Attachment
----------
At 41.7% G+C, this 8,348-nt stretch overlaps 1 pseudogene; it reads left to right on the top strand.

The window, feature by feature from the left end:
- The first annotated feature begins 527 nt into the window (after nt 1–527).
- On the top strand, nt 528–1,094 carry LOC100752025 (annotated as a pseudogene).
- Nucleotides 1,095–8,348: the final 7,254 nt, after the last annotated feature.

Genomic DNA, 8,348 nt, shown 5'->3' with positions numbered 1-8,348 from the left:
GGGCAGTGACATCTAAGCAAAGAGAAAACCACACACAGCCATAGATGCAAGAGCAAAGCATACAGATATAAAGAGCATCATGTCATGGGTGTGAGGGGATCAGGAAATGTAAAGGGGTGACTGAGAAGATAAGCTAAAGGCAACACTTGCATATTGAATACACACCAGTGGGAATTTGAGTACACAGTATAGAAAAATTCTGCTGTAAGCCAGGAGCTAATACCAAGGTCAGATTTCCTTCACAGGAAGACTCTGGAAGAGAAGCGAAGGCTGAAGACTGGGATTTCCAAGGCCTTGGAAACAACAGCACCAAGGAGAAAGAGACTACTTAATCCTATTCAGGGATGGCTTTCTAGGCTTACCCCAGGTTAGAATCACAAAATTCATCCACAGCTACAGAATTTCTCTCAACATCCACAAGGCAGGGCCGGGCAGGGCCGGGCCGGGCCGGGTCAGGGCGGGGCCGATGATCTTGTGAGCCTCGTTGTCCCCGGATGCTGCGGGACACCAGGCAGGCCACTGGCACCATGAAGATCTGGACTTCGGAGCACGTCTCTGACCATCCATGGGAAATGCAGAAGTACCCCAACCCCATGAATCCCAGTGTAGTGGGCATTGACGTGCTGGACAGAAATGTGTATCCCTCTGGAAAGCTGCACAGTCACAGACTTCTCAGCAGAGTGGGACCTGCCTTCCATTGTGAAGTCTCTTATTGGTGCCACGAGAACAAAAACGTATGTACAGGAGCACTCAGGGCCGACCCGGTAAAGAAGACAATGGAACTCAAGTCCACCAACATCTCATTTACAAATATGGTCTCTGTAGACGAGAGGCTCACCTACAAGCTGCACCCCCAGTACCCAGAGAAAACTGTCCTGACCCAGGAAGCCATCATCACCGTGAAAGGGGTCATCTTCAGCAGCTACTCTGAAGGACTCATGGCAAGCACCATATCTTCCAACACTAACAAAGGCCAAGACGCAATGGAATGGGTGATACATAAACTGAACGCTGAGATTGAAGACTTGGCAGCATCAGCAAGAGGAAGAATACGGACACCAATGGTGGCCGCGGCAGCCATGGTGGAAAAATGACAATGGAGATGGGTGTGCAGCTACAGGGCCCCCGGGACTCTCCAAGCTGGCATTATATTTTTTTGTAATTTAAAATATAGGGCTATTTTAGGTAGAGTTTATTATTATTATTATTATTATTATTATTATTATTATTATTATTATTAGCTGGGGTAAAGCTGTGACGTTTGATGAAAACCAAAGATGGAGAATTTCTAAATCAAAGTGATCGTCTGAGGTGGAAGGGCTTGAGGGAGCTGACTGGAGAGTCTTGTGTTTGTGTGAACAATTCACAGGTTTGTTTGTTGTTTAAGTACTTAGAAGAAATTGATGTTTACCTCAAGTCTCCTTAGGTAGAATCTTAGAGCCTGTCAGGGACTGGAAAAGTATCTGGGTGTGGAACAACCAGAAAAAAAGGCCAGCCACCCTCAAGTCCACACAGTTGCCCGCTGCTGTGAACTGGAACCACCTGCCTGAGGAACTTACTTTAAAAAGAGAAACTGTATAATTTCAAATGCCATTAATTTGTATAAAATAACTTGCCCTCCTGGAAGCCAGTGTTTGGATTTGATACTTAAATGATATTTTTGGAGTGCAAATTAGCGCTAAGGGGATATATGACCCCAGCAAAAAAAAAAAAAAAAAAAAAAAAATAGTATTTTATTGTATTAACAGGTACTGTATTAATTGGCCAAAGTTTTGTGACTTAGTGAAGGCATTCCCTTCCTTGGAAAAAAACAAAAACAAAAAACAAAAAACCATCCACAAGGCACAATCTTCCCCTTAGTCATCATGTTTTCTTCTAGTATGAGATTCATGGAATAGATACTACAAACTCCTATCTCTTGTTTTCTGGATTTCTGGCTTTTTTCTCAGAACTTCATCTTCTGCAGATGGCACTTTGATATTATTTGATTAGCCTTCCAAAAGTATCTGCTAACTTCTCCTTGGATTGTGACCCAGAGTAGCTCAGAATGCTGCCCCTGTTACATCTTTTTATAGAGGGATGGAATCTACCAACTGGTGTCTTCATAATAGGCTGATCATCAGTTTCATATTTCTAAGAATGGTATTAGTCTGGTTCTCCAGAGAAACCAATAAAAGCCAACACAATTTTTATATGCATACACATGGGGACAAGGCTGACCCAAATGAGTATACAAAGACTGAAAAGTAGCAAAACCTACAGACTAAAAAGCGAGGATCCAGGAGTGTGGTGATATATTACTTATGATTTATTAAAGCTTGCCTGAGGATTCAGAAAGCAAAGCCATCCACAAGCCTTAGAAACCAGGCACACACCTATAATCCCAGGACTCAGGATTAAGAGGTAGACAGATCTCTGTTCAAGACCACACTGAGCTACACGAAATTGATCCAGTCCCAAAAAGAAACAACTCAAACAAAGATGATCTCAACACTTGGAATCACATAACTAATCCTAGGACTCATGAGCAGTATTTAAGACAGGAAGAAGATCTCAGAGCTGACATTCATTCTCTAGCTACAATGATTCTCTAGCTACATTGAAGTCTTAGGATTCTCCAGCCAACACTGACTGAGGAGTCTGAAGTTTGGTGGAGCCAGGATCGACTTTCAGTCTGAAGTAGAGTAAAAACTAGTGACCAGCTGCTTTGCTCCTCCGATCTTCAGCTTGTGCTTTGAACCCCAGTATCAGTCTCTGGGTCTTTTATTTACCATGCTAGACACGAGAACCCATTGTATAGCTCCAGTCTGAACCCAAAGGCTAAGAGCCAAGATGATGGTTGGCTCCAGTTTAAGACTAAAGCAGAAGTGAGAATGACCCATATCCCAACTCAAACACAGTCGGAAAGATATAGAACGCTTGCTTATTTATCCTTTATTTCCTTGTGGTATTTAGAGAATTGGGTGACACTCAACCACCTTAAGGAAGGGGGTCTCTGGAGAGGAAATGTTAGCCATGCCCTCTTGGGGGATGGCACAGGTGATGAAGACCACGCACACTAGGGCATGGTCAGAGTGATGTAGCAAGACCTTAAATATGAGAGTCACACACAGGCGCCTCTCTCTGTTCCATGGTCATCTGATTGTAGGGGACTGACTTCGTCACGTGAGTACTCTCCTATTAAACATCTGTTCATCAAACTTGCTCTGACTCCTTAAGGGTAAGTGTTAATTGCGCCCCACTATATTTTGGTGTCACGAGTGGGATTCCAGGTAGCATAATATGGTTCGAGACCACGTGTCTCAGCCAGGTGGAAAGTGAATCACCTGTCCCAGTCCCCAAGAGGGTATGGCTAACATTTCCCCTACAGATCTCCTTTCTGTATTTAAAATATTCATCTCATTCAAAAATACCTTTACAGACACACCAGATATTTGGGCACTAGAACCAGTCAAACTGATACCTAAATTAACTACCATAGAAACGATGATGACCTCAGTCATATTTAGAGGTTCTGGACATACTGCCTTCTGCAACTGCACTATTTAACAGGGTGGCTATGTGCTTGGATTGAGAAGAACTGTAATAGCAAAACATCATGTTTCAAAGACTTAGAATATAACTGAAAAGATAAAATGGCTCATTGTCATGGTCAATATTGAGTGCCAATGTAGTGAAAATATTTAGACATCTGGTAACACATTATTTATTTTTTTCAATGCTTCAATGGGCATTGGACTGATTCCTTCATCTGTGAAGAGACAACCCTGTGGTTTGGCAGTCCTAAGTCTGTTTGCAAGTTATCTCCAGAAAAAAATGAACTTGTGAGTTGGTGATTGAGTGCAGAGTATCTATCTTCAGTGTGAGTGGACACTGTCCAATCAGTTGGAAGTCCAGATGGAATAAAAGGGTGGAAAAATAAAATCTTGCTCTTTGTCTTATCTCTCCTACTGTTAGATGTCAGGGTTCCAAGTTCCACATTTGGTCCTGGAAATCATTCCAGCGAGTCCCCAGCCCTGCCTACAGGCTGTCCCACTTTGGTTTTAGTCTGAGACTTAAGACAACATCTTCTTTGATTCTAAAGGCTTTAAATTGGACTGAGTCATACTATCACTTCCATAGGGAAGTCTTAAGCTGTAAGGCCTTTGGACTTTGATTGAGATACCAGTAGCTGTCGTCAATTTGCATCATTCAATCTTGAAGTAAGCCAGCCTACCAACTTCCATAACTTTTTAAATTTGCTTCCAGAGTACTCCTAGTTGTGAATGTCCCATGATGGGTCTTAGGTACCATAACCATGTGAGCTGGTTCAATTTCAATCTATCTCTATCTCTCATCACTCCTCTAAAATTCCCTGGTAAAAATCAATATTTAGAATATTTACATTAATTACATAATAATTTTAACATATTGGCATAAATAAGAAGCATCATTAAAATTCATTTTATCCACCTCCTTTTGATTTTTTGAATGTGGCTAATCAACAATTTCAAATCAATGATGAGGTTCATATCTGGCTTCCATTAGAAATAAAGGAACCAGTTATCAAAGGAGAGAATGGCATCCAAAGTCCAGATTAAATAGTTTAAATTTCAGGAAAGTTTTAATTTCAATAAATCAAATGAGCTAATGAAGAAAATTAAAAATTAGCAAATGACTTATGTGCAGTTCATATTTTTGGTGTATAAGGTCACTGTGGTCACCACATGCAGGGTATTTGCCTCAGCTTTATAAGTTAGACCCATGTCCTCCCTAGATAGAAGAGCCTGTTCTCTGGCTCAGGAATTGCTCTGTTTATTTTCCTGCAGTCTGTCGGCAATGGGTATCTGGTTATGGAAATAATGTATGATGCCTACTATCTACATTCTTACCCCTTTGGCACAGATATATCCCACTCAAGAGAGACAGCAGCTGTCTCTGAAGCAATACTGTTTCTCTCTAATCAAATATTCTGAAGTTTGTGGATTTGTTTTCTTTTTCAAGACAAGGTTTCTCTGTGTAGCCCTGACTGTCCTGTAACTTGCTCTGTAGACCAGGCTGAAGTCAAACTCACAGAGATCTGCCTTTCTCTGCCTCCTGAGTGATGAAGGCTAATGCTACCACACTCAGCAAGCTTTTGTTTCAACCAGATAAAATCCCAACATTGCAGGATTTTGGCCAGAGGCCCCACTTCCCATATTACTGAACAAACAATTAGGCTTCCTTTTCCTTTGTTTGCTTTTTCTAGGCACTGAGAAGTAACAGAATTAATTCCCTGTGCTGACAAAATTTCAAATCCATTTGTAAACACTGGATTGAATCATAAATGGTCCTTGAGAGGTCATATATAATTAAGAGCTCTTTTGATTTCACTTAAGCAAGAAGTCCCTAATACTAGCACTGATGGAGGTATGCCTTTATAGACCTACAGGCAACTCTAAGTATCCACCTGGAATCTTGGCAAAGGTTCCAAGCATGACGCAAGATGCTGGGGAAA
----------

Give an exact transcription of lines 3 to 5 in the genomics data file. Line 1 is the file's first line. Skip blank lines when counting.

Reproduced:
- The first annotated feature begins 527 nt into the window (after nt 1–527).
- On the top strand, nt 528–1,094 carry LOC100752025 (annotated as a pseudogene).
- Nucleotides 1,095–8,348: the final 7,254 nt, after the last annotated feature.